John McCain’s Politics Of The Grudge

Before he lost the presidential nomination in 2000, John McCain was a fairly reliable conservative vote. After McCain lost, he became a squish. Thus, you see John McCain’s all too typical of late ACU rating of 63% for 2008, but his lifetime rating of 81%.

My theory about that has always been fairly simple: Because he’s a small, petty man who can’t stand rejection, McCain has been taking revenge on conservatives for picking Bush over him by sticking it to us at every opportunity.

However, now the worm has turned. Republicans accepted John McCain as their nominee and it was the media, Hispanics, and moderates who rejected him in favor of a man who, to paraphrase Larry Holmes, couldn’t carry his jockstrap.

So, the result? John McCain’s grudge is now going in the other direction. That’s my explanation for this,

He ran for president last year as a “maverick” Republican and had a high-profile meeting with Barack Obama after the election, but Arizona Sen. John McCain has been a staunch Republican vote since failing to win the White House.

In fact, McCain is siding with his party this year on closely divided votes with greater frequency than at any other period in his 23-year Senate career, according to a CQ analysis of Senate votes.

…On votes that pitted most Democrats against most Republicans, McCain has sided with the consensus GOP position 95.4 percent of the time, a CQ-defined “party unity” score that would be the highest of his Senate career if it holds up for the remainder of the year. He had a 95.2 percent party unity score in 1996, when Republicans held the Senate majority at the end of President Bill Clinton’s first term.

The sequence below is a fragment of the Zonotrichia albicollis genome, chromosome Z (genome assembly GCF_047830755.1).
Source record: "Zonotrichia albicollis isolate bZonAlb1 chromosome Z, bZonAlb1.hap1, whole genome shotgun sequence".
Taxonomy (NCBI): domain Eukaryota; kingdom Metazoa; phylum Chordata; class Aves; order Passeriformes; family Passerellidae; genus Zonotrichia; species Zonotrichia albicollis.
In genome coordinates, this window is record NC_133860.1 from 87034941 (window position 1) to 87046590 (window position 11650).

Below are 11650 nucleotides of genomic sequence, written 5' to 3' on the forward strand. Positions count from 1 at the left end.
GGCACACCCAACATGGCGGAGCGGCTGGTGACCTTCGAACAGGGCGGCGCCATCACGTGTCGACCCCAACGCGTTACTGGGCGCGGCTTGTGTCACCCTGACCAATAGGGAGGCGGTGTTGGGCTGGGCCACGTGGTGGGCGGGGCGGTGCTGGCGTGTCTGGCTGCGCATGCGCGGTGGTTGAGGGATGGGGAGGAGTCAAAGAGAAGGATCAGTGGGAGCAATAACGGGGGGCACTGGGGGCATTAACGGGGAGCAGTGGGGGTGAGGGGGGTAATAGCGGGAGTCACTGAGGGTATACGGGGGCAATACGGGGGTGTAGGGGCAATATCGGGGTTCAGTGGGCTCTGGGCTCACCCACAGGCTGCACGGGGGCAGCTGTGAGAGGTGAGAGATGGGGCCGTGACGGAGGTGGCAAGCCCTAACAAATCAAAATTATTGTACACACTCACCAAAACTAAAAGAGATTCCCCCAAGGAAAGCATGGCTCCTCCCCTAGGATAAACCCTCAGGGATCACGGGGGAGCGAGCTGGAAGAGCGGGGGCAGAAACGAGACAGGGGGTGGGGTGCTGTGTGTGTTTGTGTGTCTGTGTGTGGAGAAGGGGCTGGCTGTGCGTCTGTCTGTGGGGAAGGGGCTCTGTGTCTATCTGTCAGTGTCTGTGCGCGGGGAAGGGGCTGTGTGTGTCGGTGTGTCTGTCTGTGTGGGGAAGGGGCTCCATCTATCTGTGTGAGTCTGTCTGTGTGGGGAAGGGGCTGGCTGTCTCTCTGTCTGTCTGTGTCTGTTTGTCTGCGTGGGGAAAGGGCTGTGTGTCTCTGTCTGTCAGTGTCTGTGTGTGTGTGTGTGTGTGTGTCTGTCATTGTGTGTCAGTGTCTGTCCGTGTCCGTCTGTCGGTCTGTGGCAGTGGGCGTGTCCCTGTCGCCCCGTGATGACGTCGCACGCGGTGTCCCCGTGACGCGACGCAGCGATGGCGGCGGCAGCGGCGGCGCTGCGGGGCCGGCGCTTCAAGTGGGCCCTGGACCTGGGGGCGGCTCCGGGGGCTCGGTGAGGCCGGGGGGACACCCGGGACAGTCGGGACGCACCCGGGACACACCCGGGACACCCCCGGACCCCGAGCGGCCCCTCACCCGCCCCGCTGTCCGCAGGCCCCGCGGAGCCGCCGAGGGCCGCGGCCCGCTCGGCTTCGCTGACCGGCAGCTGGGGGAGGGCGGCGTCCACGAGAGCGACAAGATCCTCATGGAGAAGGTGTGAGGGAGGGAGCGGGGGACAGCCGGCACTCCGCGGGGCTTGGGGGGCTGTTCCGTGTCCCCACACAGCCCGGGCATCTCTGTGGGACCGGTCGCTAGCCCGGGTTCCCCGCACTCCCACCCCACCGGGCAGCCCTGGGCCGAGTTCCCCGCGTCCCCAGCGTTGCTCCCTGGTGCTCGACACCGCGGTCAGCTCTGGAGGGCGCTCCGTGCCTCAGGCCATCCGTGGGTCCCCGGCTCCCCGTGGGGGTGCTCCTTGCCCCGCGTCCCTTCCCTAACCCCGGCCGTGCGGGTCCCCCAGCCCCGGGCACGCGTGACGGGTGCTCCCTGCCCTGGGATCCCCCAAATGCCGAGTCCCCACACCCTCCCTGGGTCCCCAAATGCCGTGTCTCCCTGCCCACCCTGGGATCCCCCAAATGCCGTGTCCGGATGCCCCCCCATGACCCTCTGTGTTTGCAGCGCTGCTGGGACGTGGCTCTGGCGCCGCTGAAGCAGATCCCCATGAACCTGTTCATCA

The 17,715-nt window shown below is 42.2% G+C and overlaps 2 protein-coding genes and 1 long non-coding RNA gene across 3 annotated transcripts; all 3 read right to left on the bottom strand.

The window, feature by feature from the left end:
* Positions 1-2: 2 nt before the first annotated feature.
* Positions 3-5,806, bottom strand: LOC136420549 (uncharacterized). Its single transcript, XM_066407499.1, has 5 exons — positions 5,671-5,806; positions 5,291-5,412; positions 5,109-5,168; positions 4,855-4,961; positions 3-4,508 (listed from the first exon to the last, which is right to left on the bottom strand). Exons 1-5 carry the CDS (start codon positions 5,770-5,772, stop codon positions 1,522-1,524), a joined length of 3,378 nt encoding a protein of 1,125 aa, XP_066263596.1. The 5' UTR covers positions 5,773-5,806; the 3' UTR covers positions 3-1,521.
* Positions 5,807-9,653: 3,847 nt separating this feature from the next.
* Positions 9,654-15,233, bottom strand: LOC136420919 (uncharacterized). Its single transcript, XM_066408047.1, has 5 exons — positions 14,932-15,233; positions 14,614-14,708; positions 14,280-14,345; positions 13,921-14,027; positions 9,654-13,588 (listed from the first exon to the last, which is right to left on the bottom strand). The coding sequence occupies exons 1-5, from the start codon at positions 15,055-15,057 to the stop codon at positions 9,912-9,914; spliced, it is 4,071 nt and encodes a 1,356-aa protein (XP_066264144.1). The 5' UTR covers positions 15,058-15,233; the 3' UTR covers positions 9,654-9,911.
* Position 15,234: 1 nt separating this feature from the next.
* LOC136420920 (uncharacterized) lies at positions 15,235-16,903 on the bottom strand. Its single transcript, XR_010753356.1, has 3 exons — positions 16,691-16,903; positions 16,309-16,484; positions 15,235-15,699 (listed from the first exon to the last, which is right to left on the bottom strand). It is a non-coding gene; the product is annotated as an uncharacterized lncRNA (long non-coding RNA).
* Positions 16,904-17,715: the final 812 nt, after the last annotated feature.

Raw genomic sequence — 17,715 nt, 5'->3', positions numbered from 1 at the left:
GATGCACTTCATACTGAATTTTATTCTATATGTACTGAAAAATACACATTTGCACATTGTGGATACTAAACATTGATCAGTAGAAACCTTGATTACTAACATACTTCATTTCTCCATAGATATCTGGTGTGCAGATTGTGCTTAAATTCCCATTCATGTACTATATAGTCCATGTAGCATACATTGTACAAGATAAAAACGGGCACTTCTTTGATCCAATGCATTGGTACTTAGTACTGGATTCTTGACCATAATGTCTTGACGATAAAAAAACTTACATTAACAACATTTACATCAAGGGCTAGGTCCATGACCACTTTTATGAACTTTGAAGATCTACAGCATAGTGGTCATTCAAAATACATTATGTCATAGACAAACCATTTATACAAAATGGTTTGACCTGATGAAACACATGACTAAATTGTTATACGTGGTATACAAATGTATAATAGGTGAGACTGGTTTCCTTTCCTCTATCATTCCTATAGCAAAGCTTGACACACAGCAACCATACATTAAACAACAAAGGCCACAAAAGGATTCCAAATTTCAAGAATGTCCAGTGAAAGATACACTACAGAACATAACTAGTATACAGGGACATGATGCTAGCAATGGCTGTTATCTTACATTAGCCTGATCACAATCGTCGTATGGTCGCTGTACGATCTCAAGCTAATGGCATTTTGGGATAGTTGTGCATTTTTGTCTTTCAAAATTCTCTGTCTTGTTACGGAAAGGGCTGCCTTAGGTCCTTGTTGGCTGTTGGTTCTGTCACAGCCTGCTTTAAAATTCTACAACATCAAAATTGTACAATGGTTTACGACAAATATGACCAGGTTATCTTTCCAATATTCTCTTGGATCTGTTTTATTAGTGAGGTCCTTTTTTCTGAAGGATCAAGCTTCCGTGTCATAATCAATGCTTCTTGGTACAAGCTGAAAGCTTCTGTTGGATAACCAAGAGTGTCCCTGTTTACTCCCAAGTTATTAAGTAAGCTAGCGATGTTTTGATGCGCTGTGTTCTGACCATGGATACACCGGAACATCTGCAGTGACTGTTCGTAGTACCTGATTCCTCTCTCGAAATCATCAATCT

McCain’s year-to-date 2009 party unity score is the 14th highest among the 40 Republican senators.

…In 2001, the year after he lost the Republican presidential nomination to George W. Bush , McCain’s 67 percent party unity score was among the lowest in the Senate GOP Conference.

In the end, why McCain is voting the right way is less important than the fact that he is now voting the right way. But, when you look at those numbers and the likely motivation for them, it’s easy to see why so many conservatives hold John McCain in such contempt.

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